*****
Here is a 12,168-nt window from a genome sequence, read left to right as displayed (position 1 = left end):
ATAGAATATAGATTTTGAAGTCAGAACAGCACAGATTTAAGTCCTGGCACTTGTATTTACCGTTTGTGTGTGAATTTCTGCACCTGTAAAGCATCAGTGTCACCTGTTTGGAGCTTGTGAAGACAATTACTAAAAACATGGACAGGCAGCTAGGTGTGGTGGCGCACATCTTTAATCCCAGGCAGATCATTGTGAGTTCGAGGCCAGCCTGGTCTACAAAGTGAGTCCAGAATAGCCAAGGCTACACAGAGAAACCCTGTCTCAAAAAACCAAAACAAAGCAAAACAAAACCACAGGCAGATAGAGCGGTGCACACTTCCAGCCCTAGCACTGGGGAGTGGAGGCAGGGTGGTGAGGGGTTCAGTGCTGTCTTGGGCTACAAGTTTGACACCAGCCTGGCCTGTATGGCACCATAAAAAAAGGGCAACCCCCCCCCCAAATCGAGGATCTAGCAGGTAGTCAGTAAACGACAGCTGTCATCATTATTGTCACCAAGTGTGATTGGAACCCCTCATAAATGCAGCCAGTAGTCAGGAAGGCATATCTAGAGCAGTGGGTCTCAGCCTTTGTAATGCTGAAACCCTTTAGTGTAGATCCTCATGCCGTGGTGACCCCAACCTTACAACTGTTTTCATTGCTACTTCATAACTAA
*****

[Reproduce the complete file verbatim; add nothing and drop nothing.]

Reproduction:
Here is a 12,168-nt window from a genome sequence, read left to right as displayed (position 1 = left end):
ATAGAATATAGATTTTGAAGTCAGAACAGCACAGATTTAAGTCCTGGCACTTGTATTTACCGTTTGTGTGTGAATTTCTGCACCTGTAAAGCATCAGTGTCACCTGTTTGGAGCTTGTGAAGACAATTACTAAAAACATGGACAGGCAGCTAGGTGTGGTGGCGCACATCTTTAATCCCAGGCAGATCATTGTGAGTTCGAGGCCAGCCTGGTCTACAAAGTGAGTCCAGAATAGCCAAGGCTACACAGAGAAACCCTGTCTCAAAAAACCAAAACAAAGCAAAACAAAACCACAGGCAGATAGAGCGGTGCACACTTCCAGCCCTAGCACTGGGGAGTGGAGGCAGGGTGGTGAGGGGTTCAGTGCTGTCTTGGGCTACAAGTTTGACACCAGCCTGGCCTGTATGGCACCATAAAAAAAGGGCAACCCCCCCCCCAAATCGAGGATCTAGCAGGTAGTCAGTAAACGACAGCTGTCATCATTATTGTCACCAAGTGTGATTGGAACCCCTCATAAATGCAGCCAGTAGTCAGGAAGGCATATCTAGAGCAGTGGGTCTCAGCCTTTGTAATGCTGAAACCCTTTAGTGTAGATCCTCATGCCGTGGTGACCCCAACCTTACAACTGTTTTCATTGCTACTTCATAACTAA